Caltrans and the California Department of Fish and Wildlife (CDFW) remind motorists to remain alert for wildlife near roadways during Watch Out for Wildlife Week, which runs September 14-20.
“Motorists need to be alert when traveling through wildlife areas,” said Caltrans Director Malcolm Dougherty. “This will protect the public and animals, while helping reduce tragedies.”
Defenders of Wildlife, a national nonprofit organization dedicated to protecting native species and their natural communities, reports more than 200 people are killed nationally in collisions with deer, elk and other large mammals each year and estimates 1.5 million animals are hit each year.
The Watch Out for Wildlife campaign is supported by Caltrans, CDFW, Defenders of Wildlife and the Road Ecology Center at the University of California, Davis.
“Drivers may see more animals crossing roads and highways this year, as they need to travel farther than usual to find adequate food and water,” said Marc Kenyon, CDFW’s Human-Wildlife Conflict Manager. “This is just one of many reasons to give driving our complete attention when we’re on the road. Only drivers can prevent collisions with animals, by being careful and paying attention.”
Caltrans, CDFW and Defenders of Wildlife offer a few tips for motorists:
- Be especially alert when driving in areas frequented by wildlife, and reduce your speed so you can react safely.
- Pay particular attention when driving during the morning and evening, as wildlife are most active during these times.
- If you see an animal cross the road, know that another may be following.
- Don’t litter. The odors may entice animals to venture near roadways.
Here are a few examples of what Caltrans, CDFW and their partners are doing to reduce wildlife-vehicle collisions and improve ecological sustainability:
Highway 101, Los Angeles County
Caltrans is currently in the process of partnering to develop a project that will provide a dedicated wildlife passage across Highway 101 near Liberty Canyon Road in Agoura Hills. The proposed structure would traverse an eight-lane freeway and connect the Santa Monica Mountains and the Simi Hills, helping to protect the genetic integrity of wildlife in both areas.
Highway 89, Sierra County
Caltrans proposes to construct two wildlife undercrossings and accompanying directional fencing on Highway 89 in Sierra County. This section of highway was identified as a high priority during a wildlife corridor analysis, and data shows that it is within the migratory routes of deer and other wildlife.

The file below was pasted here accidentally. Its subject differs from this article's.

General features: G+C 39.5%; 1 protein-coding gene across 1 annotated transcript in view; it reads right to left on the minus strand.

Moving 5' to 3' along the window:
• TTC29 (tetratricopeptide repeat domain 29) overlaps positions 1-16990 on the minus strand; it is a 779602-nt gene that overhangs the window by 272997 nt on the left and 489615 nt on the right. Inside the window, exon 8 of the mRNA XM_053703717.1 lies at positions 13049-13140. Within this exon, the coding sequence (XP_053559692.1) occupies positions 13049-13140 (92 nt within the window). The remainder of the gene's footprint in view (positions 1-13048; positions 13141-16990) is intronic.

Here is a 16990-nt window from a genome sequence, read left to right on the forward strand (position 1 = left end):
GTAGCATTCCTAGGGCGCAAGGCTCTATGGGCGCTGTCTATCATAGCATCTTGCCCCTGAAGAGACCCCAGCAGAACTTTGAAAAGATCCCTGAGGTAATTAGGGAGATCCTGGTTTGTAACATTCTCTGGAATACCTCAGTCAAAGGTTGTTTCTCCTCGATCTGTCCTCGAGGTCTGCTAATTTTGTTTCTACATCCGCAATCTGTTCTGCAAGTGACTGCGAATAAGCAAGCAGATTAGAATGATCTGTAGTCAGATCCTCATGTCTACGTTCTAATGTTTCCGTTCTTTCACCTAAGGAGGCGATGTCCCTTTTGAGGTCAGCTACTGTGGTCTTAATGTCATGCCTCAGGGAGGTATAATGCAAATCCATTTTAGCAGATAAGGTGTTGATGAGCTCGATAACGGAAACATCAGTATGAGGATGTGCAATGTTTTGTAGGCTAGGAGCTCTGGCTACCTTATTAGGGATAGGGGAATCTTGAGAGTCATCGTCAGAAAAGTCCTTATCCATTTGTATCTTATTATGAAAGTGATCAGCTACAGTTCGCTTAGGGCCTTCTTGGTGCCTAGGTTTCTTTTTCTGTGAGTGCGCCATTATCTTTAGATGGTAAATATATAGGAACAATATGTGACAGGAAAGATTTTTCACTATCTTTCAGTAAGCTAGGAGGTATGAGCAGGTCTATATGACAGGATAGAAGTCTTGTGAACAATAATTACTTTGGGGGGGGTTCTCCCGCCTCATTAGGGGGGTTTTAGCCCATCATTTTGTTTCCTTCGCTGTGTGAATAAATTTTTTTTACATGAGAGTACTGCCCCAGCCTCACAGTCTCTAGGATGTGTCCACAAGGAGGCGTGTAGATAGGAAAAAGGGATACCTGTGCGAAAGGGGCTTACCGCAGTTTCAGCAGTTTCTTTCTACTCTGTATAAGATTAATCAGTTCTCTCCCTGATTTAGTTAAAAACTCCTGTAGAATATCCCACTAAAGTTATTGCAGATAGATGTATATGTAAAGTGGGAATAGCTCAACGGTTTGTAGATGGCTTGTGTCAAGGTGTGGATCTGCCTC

Highway 193, Placer County
Caltrans will be starting construction on a mile-long curve correction project on rural Highway 193 in Placer County between Lincoln and Newcastle, including a wildlife undercrossing in the project design.
Highway 246, Santa Barbara County
Highway undercrossings have been designed to facilitate California tiger salamander passage between breeding ponds and upland habitat on opposite sides of Highway 246. Six under-crossings are proposed and will consist of 8-foot corrugated metal culverts spaced approximately 150 feet apart. The California tiger salamander is listed under both the state and federal Endangered Species Acts. In addition to the design and implementation of these six undercrossings, Caltrans has proposed a five-year study to assess their efficacy.
Highway 118 Culverts Project, Ventura County
The proposed project includes the improvement of six undercrossings along Highway 118 which are key for wildlife movement from the Santa Susana Mountains to Las Posas Valley. It also will add rip-rap ramps which allow wildlife to scale the high ledges under culverts which have proved to be barriers for wildlife crossings in the area. Other improvements will also consist of one-way gates for wildlife and fencing.
Highway 126 Wildlife Corridor Study
The study entails identifying likely pathways for wildlife to cross Highway 126 in Ventura and Los Angeles counties, determining how these pathways are negatively affected by the road and surrounding land development and developing options for mitigation of these impacts. This road is critical because it is currently one of the largest obstacles affecting the movement of wildlife between the Santa Monica Mountains to the south, and the Los Padres National Forest to the north. This linkage is one of the most important and imperiled natural connections in Southern California.
Research conducted by U.S. Geological Survey and Western Transportation Institute
Caltrans has contracted with the U.S. Geological Survey and Western Transportation Institute at Montana State University to conduct research that will provide information on the efficacy of wildlife crossings for special-status amphibians and reptiles. This work will help Caltrans practitioners select materials and designs for amphibian and reptile crossings that are durable and promote the sustainability of the transportation infrastructure, as well as ecological sustainability.